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Boston City Councilor Ayanna Pressley (AP Photo)

WASHINGTON (AP) — The vote to determine control of the House featured significant milestones. The candidates included 237 women, more than ever before. Among the winners were the youngest woman ever elected to Congress and several who broke racial or other barriers. A look at some of the victorious candidates:


At 29, Alexandria Ocasio-Cortez is the youngest woman elected to Congress. Ocasio-Cortez has said she is still paying off her student loans and until recently had no health insurance.

She shocked many in New York politics, including herself, when she came out of nowhere to defeat 10-term Rep. Joe Crowley in New York’s Democratic congressional primary last spring.

The victory made her the national face of young, discontented Democrats — often women and minorities — trying to shove their party to the left.

Ocasio-Cortez was born in the Bronx but raised in suburban Westchester County. Her father died while she was a student at Boston University in 2008. She got her start in politics as an organizer for Sen. Bernie Sanders. She calls herself a “Democratic socialist” and supports a national $15 minimum wage and universal health care coverage.

She takes the record for the youngest woman elected to Congress from Rep. Elise Stefanik, a Republican representing upstate New York who was elected at age 30. American voters have elected many men in their 20s to Congress.



Abby Finkenauer on Tuesday became the second-youngest woman elected to Congress. Also 29, she is a little more than 10 months older than Ocasio-Cortez. She is also still paying off her student loans.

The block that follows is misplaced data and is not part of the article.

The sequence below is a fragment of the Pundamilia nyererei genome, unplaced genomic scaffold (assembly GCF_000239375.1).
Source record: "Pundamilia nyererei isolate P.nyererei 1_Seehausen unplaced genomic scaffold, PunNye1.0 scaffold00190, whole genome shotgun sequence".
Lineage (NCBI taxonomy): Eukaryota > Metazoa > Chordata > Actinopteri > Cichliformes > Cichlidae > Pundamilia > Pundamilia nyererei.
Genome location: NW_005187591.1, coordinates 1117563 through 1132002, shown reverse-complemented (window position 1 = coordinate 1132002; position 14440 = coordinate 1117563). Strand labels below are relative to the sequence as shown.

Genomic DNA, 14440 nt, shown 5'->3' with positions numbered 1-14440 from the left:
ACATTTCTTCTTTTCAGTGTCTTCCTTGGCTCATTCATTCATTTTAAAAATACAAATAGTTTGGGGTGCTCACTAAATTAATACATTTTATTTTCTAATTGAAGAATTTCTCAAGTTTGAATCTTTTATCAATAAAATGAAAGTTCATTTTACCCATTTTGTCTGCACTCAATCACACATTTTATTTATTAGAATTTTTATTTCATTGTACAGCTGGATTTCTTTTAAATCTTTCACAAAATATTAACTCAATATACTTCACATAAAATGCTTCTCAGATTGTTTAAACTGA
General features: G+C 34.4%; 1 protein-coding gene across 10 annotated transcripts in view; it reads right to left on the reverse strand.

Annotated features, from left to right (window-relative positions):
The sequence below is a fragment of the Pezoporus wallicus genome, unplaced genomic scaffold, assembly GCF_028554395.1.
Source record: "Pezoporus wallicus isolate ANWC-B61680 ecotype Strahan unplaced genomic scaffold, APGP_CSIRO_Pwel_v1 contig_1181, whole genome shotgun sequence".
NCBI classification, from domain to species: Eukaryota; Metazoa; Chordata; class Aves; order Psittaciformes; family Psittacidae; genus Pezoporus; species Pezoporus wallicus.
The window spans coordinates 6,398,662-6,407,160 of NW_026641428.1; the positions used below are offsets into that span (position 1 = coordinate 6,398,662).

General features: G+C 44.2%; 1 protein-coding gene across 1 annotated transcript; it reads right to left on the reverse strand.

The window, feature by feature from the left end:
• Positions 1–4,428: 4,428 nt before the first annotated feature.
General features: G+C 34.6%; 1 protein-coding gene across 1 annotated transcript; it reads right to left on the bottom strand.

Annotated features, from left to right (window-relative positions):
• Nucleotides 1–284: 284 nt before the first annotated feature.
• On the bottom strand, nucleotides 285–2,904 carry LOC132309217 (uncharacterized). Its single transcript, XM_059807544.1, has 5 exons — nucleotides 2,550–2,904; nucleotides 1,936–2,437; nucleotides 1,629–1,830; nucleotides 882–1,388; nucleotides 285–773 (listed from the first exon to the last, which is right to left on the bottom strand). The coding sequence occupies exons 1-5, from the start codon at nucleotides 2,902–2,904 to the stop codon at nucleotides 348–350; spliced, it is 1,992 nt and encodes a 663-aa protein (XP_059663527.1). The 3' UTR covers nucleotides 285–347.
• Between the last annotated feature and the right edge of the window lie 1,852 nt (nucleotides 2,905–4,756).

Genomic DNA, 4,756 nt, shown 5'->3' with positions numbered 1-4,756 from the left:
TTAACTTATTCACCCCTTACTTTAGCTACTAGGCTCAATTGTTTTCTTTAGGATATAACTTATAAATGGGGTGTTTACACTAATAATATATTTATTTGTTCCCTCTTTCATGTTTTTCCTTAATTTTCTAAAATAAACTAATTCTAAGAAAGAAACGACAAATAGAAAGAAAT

Finkenauer knocked off two-term Republican incumbent Rep. Rod Blum in a fiercely contested race.

She grew up in the northeastern Iowa district she will now represent and has served four years in the Iowa House representing Dubuque.

Finkenauer has worked for a nonprofit that sought to increase the minimum wage and expand family leave.

She styled herself as a folksy champion of working-class families such as her own. A favorite of labor unions, she has frequently discussed how her father is a welder and her mother is a school district employee.

Republicans, including President Donald Trump, nicknamed her “Absent Abby” for missing some votes in the Legislature and painted her as too inexperienced.


ABIGAIL SPANBERGER (Virginia Democrat)

The Democrat and political newcomer who unseated a two-term Republican congressman in a Virginia GOP stronghold spent nearly a decade as a CIA operations officer working on counterterrorism and nuclear proliferation cases.

Abigail Spanberger, 39, also worked as a federal postal inspector, handling narcotics and money-laundering cases.

About two years after leaving the CIA, Spanberger decided to run for Congress in Virginia’s 7th District, a mix of suburbs west and south of Richmond and large rural areas.

The married mother of three young daughters said she became increasingly disturbed by the sharp political divide in the country, Trump’s travel ban on predominantly Muslim countries and the GOP’s unsuccessful attempt to repeal Obamacare.

The district has been held by Republicans since 1971.

During the campaign, Spanberger cast herself as a moderate and portrayed incumbent Rep. Dave Brat as inaccessible and out of touch with his constituents. She also successfully tapped into anger over Trump among suburban voters.

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